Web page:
Emotional Abuse Under The 2018 Domestic Abuse Act- Part 4
You would think there would be more information on the impact of emotional abuse. Well, there isn´t. Not for Scotland. There are very few articles, both academic and newspapers, about long term consequences of emotional abuse in relationships.
Is there a difference between emotional and psychological abuse? Almost none. Both are not physical and can lead to anxiety, depression, PTSD (Post-Traumatic Stress Disorder) and addiction. Emotional abuse is broader and includes psychological abuse. Both men and women can be abusers, even if statistically men are higher up the list.
Emotional abuse is sometimes perceived as a 21st century problem, but it isn´t. Emotional abuse has always been around, it just hasn´t been acknowledged until recently, and it seems to be used loosely for every context.
“We hear the term emotional abuse tossed about quite a bit these days”, confirms Andrea Mathews, a psychotherapist, in Psychology Today. Emotional abuse is often mislabelled and applied to all scenarios, which is problematic. Mislabelling can diminish the seriousness of abuse.
Usually, the abuser doesn´t know he or she is being abusive. This will of course vary. The real abuser, and not just an angry partner in a fight, will use emotion as a weapon of choice to control, explains Mathews. The abuser’s insecurity will make him/her accuse you of cheating, blame you for unhappiness, check on texts, and so forth. They may justify their controlling behaviour by supposedly doing what´s best for you.
There could be a link between emotional abuse and the latter´s levels of self-esteem, according to a study by Aguilar and Nightingale (1996). Emotional abuse doesn´t only have one recognizable trait or a list, as they vary. Nevertheless, there can be hints.
According to this article, the most common ones are: the use of shaming and belittling language, verbal abuse (name calling), withholding affection as punishment, punishment and threats of punishment, refusal to accept her/his part in the dynamic, mind games such as isolating him/her from friends and/or family, refusing to communicate at all, and gaslighting.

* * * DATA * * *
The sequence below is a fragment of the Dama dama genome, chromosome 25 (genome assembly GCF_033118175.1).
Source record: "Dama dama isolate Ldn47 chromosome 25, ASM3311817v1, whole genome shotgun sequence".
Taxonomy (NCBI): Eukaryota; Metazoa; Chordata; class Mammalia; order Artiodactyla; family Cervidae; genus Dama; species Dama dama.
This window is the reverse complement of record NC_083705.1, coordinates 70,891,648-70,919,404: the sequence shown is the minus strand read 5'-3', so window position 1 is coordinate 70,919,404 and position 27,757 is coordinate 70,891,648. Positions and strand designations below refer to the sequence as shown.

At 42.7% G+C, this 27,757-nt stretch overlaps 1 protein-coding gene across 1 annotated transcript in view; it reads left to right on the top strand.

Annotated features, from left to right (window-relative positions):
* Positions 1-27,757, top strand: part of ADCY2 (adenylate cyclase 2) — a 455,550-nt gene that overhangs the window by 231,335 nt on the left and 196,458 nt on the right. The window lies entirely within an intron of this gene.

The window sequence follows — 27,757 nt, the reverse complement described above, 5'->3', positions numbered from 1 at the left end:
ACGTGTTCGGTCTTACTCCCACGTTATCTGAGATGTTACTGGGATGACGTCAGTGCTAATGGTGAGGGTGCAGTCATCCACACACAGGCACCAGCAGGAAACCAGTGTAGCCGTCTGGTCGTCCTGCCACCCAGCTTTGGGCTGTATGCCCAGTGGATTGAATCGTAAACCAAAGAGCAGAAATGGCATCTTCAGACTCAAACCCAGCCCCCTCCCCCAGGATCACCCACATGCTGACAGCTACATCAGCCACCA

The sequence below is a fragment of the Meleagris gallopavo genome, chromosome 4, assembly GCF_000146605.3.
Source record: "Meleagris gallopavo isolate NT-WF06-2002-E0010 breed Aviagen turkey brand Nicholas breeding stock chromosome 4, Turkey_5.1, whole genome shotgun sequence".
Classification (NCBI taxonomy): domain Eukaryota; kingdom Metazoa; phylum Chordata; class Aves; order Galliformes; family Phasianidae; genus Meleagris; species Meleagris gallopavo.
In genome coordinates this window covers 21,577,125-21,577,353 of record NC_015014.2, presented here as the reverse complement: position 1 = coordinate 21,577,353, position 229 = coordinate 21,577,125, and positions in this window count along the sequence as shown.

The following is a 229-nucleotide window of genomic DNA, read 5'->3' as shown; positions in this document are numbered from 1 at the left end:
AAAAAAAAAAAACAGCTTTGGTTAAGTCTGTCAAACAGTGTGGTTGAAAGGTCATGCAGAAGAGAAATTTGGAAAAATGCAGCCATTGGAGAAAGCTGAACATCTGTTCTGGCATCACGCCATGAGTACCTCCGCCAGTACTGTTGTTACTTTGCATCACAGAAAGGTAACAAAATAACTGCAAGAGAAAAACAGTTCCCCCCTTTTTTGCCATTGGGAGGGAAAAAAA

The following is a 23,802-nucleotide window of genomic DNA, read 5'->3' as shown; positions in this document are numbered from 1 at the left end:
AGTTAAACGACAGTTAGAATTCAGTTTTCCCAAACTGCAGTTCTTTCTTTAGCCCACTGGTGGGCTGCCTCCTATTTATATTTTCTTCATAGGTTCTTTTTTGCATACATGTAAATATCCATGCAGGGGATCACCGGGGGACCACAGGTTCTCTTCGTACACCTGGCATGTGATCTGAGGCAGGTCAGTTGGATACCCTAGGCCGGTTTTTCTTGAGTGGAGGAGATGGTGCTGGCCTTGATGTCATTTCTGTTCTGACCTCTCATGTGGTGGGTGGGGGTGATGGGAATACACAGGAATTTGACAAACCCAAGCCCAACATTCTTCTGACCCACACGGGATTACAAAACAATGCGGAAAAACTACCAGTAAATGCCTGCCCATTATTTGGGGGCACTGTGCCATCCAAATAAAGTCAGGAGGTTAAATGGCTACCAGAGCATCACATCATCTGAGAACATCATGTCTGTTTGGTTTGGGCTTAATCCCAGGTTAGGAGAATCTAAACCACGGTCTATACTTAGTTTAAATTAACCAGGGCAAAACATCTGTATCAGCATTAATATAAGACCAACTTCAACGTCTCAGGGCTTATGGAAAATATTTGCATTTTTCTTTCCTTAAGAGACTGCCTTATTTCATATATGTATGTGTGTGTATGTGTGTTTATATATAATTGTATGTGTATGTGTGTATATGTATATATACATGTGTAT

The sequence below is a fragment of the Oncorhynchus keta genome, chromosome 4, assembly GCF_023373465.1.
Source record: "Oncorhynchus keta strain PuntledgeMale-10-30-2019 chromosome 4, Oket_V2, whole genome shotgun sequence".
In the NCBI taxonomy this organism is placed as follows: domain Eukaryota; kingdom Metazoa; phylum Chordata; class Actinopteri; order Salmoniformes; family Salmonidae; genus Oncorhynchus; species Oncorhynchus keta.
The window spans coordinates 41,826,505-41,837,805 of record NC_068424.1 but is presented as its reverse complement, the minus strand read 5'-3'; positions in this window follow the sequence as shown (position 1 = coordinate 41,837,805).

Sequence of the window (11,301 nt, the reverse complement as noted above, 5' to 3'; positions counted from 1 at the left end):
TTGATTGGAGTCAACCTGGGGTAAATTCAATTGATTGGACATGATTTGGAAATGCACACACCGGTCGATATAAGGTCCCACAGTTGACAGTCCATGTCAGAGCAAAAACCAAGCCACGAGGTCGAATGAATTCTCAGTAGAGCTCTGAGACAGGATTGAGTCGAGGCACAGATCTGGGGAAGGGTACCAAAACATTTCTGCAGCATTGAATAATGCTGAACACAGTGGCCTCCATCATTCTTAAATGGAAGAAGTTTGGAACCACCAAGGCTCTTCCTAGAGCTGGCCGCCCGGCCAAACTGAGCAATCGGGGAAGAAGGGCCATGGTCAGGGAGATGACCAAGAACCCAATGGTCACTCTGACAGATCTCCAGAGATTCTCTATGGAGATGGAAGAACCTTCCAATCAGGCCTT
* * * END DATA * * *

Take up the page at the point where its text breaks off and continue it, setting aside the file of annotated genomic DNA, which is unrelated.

Now, what exactly is gaslighting? According to the Guardian, “gaslighting” refers to “when someone manipulates you into questioning and second-guessing your reality”. This can be done by constant criticism, manipulating or controlling behaviour.
Researchers don´t agree on only one universal definition of psychological abuse, since it comes in a variety of forms. There is no consensus regarding the whole set of behaviours that form psychological abuse. According to the American Psychological Association Dictionary of Psychology, these include verbal abuse, intimidation and terrorization, humiliation and degradation, exploitation, harassment, rejection and withholding of affection, isolation, and excessive control.
The thing that makes it so hard to escape from this is the abuse cycle. It´s a circle following the same pattern as physical abuse. Once you realise what´s going on and consider leaving or confronting your abuser, he/she will suddenly apologize and be extra attentive and romantic. As soon as you begin to trust your partner again, abuse will restart. Since the abuser apologized, leaving will be harder because you have faith, he/she can change.